Storage Resource Analysis (SRA): Part 3: The IT – Storage Budgets of 2009

Storage Resource Analysis (SRA): Part 4: Some Fundamental Questions

Storage Resource Analysis (SRA): Part 5: Facts about your Data

Storage Resource Analysis (SRA): Part 6: Inconsistencies in Storage Environments

Storage Resource Analysis (SRA): Part 7: The Technical Case

Storage Resource Analysis (SRA): Part 8: The Business Case

Storage Resource Analysis (SRA): Part 9: The End Result

 

Lately I have really been away from blogging; seldom get time to read the blogs I follow every day, can’t remember the last time I was on Twitter.

Work has been really busy and motivating these days, with new Service offerings we are taking to our customers and partners throughout the world, life has become more than challenging, trying to work around multiple time zones, conference bridges, airplanes or customer sites for presentations, white boards and demos.

It seems the harder we work, the more digital antisocial we become (getting away from LinkedIn, Blogging, Twittering, Gmail’g, Orkut and Facebook)?

So a lot of my work these days has been around Storage Resource Analysis (SRA) that we are offering to our customers. What I plan to do over the next several post is go over a few things to describe these services and how it fits into today’s IT / Storage Environments.

I will try to leave these blog posts to minimum number of words (possibly 400 max) but will try to describe how it helps customers in these tough economic times to better optimize storage with immediate ROI and immediate CapEx and OpEx reductions.

We will talk about the technology and the way it fits into a customer’s environment overall providing resources that help customers better leverage their existing storage assets.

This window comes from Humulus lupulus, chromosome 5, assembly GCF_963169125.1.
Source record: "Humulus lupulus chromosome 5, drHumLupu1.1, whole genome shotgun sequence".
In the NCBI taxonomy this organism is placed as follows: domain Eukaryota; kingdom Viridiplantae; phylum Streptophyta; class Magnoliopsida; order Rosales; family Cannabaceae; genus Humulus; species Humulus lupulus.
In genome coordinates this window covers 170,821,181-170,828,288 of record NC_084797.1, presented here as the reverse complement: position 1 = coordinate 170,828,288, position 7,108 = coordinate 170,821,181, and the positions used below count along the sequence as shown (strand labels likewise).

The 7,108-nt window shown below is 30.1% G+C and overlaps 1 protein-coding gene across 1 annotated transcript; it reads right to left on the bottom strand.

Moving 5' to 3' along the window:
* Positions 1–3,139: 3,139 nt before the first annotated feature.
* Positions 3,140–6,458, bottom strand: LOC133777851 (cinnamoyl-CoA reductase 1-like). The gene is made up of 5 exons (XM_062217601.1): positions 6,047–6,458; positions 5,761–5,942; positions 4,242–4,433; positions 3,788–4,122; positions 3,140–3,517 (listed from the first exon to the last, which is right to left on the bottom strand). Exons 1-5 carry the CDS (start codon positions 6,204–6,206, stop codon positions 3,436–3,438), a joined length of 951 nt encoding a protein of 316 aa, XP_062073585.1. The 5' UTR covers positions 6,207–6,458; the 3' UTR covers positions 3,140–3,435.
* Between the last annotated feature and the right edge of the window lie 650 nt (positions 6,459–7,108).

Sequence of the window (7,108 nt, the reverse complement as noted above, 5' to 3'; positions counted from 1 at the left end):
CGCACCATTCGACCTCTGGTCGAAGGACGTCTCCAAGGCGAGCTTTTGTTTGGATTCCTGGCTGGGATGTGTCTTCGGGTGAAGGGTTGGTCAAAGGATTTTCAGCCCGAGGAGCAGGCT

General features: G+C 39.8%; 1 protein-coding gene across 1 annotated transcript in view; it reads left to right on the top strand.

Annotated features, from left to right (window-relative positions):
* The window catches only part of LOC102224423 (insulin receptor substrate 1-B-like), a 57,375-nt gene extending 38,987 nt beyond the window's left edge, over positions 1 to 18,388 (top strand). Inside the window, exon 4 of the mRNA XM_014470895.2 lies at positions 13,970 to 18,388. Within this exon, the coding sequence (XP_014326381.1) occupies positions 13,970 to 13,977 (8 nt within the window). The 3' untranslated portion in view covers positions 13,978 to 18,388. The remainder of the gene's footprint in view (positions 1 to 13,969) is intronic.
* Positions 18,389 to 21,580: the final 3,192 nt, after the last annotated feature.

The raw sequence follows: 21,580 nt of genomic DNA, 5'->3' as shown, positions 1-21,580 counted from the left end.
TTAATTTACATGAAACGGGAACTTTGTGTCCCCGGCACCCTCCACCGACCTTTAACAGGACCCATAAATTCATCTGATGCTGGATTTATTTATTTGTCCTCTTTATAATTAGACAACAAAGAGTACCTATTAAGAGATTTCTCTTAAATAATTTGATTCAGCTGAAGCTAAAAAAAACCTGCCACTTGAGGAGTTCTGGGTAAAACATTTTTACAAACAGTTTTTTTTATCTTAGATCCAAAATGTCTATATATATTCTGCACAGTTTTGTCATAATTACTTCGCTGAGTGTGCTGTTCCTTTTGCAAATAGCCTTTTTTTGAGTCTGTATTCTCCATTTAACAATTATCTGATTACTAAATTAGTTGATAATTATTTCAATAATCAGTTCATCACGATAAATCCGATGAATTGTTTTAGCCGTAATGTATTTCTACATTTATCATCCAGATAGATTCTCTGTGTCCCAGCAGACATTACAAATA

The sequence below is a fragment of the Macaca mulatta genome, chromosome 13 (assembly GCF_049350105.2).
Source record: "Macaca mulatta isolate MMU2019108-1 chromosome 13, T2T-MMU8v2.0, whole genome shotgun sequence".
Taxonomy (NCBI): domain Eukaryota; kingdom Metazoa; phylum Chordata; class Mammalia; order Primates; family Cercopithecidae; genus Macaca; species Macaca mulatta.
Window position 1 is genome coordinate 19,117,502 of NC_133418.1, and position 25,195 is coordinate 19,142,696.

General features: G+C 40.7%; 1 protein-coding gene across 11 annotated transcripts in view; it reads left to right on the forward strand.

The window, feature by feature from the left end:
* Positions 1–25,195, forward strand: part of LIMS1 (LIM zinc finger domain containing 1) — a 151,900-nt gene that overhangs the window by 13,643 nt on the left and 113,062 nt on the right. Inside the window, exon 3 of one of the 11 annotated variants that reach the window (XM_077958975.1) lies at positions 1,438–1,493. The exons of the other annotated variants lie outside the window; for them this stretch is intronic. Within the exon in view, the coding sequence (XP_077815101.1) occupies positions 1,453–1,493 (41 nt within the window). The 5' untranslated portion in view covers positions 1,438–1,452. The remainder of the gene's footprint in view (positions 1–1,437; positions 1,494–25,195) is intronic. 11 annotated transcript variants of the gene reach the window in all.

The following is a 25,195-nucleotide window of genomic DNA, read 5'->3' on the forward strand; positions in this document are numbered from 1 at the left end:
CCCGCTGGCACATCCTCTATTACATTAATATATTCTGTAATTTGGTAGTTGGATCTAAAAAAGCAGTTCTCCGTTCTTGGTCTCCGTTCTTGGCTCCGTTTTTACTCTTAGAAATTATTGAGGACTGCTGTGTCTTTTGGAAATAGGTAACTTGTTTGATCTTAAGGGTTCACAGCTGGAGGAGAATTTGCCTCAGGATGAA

I have lately been reading some blog post by David Merrill and am starting to understand the importance of Storage Economics and how it plays a major role into customer environments related to applications, usability, budgets, ROI, etc.

Hope you find these posts interesting and informative. It might help understand the necessity of Storage Economics for your environments.

Experience: 

I had a very unique experience with my recent trip to a customer site: This is a large customer running several PB’s of storage. I asked them a question during a brainstorming session, how do you anticipate your storage to grow over the next 12 months. To my surprise one of their chief Storage Architects responded to me, the OEM (not to mention any names) told us earlier this year that we are growing at an average of 70% a year.

This really got me thinking, I started researching this customer to understand how their data was growing at 70% a year. The share price of the company is not growing at 70% (rather lost all its value in 2008), the product sales of this company is not growing at 70%, they are not hiring employees at a rate of 70% a year (rather have shrunk to half the number of employees), their engineering / research divisions haven’t grown at 70% a year, application owners, host systems & projects they are working on are not growing at 70%, neither is the storage industry growing at 70%. The more I started thinking, the more it didn’t make sense.

I am just going to leave this post here…..I will let you judge the rest, have these things happened in your environment?